I'm sure I pay a weight/acceleration penalty, but I'm not racing and I love how it makes the bike handle. I've also cased the ever loving fuck out of the rear and other than a broken spoke things were fine, pretty sure it would have cracked the rim if not protected.

  5. #30
    Join Date
    Mar 2020
    Posts
    25
    Riding a 2019 Trek session 9.9. Running a DH casing minion DHF + cush core in the rear and a DH casing Assegai and a Huck Norris DH in the front. Tried cush core in the front but it was heavy and sluggish... Lots of rotational momentum. I prefer a more nimble front end. Had to run super low psi (16-18) ito realize the benefits of the front cush core and at that point I felt like a fat slug.

    In summary it's great in the back but too heavy damp and sluggish up front

  6. #31
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    Dec 2007
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    Los Alamos, NM
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    Quote Originally Posted by beeeom View Post
    Riding a 2019 Trek session 9.9. Running a DH casing minion DHF + cush core in the rear and a DH casing Assegai and a Huck Norris DH in the front. Tried cush core in the front but it was heavy and sluggish... Lots of rotational momentum. I prefer a more nimble front end. Had to run super low psi (16-18) ito realize the benefits of the front cush core and at that point I felt like a fat slug.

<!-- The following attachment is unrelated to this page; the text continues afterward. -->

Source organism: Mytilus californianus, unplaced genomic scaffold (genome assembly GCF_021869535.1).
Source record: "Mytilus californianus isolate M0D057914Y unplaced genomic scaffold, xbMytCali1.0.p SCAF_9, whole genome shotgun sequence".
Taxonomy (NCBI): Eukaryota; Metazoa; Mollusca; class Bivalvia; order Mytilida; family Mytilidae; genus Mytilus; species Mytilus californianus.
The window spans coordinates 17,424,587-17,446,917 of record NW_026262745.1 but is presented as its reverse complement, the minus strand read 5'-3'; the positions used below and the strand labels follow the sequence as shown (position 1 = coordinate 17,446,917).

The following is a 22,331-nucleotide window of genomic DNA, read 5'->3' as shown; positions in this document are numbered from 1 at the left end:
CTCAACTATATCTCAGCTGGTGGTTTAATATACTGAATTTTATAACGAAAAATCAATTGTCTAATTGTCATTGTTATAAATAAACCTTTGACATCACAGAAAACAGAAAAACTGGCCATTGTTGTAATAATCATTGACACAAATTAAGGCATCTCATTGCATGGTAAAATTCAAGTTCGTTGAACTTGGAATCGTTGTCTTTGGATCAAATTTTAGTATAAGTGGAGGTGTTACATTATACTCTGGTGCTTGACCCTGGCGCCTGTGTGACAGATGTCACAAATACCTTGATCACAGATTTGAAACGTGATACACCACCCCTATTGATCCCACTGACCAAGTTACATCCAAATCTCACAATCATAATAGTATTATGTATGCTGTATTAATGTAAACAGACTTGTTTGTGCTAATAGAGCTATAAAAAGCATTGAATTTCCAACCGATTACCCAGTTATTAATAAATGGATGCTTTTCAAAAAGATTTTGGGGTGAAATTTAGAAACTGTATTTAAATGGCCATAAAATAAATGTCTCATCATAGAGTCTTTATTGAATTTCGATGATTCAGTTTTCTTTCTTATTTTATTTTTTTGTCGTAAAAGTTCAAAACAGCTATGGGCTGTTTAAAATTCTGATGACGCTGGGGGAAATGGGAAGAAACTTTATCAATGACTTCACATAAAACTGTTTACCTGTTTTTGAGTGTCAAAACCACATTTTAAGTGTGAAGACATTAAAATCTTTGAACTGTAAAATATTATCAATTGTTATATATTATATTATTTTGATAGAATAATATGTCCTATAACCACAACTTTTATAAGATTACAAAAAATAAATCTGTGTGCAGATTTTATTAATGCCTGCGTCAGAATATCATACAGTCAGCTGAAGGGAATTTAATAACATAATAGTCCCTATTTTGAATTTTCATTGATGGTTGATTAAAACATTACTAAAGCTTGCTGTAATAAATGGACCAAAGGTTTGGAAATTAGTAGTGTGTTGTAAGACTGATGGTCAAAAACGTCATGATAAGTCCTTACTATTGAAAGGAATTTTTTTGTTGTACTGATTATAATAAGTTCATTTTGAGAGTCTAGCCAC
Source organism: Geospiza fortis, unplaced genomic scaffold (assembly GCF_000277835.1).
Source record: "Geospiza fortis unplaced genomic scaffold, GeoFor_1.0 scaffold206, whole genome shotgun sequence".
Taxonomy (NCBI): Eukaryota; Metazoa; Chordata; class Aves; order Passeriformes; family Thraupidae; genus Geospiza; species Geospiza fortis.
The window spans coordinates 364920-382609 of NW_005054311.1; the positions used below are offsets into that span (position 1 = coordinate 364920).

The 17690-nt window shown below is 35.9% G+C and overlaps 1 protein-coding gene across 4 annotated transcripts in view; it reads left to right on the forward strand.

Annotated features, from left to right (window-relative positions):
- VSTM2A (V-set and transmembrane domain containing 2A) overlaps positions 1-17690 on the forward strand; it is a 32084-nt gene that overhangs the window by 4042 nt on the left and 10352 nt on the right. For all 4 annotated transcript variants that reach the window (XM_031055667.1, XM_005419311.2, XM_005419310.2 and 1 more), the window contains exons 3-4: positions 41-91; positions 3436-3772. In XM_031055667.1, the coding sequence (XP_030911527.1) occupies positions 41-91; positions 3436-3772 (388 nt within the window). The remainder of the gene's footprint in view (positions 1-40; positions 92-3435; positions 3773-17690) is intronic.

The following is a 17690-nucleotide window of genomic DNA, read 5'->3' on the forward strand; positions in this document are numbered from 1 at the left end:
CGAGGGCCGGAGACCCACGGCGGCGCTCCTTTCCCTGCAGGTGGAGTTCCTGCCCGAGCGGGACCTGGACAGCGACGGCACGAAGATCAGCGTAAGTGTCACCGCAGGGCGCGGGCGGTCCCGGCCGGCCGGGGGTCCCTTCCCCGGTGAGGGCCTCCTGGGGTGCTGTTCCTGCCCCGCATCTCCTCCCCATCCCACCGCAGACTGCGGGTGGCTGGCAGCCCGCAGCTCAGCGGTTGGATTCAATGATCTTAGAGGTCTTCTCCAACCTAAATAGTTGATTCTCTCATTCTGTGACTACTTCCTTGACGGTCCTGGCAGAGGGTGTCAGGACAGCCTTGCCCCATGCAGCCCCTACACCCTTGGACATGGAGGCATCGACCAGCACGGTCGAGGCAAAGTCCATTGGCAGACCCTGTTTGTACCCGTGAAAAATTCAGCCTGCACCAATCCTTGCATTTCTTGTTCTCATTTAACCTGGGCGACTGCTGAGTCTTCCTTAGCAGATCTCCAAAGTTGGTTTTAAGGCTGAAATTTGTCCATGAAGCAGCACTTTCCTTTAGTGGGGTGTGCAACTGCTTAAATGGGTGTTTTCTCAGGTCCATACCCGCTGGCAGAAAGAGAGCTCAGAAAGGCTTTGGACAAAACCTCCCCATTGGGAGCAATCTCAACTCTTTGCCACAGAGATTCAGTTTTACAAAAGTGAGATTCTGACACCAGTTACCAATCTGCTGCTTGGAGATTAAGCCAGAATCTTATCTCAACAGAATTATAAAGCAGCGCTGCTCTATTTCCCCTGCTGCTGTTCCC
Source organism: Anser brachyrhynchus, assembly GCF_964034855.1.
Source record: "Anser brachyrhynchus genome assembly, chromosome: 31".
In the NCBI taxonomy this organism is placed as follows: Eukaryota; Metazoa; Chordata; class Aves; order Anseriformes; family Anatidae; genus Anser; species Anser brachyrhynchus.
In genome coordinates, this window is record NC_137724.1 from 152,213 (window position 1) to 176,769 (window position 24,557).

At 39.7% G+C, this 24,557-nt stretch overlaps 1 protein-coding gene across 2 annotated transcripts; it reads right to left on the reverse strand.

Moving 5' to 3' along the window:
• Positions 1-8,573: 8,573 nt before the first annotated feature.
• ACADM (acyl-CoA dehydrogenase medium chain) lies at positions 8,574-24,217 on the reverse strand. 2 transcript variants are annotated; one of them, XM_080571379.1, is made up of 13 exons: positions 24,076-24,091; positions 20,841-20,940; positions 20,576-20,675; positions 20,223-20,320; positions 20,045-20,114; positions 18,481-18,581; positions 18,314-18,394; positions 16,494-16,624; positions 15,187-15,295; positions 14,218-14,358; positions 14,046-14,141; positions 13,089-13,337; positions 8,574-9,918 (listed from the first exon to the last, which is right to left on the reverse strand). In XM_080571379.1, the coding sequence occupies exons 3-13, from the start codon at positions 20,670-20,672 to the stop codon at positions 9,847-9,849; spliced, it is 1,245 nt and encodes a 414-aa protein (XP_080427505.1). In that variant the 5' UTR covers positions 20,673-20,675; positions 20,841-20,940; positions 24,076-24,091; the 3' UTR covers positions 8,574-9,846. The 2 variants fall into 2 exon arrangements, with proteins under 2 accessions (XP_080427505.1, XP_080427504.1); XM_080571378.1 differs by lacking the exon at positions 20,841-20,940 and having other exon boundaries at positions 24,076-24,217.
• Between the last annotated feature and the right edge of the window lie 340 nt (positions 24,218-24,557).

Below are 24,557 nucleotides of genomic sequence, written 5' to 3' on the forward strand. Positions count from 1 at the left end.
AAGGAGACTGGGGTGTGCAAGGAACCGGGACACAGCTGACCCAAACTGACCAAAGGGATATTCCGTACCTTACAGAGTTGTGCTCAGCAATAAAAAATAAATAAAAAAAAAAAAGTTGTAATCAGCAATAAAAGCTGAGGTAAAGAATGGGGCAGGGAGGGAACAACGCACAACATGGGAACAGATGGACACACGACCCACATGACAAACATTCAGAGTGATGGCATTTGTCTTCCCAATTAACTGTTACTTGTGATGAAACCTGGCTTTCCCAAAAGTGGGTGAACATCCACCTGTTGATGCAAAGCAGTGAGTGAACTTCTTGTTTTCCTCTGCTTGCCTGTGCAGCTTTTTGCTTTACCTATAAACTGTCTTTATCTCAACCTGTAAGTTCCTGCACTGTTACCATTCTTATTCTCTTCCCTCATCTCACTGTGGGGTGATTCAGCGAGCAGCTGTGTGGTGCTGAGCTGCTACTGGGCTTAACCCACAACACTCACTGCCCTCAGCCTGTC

In summary it's great in the back but too heavy damp and sluggish up front
    That's something that I don't understand. Why would you want to run that low an air pressure? Any time I dip under 21lbs or so it feels like I'm cornering on wet noodles and everything rolls twice as slow. Tires are designed to keep their shape (mostly) when leaned over. That's why the side lugs angle out.
    Quote Originally Posted by Jer View Post
    After the first three seconds, Corbet's is really pretty average.
    Quote Originally Posted by Ian Malcolm View Post
    I mean, it's not your fault. They say talent skips a generation.
    But hey, I'm sure your kids will be sharp as tacks.

  7. #32
    Join Date
    Dec 2015
    Posts
    432
    I have run Huck Norris, Cush Core, and Vittoria Air Liners.

    First off, you run low pressure so you have more traction at low speeds. I run around 15lbs in front and 17 in rear on 2.5/2.4" tires, I'm 190lbs and ride LCC (almost exclusively low speed tech). Side benefit of some liners is sidewall support for high speed cornering, and/or rim protection. I rarely exceed 15mph on a LCC lap, only rallying down the gravel double track in Albion Basin, to access more single track.

    Huck Norris is cheap, light, and offers rim protection only. The protection is better than nothing, but not as good as the other 2. It takes under a minute to install over a normal tire change, EZ. When I removed mine I could see the dozens of spots where the foam was compressed by a rock shot.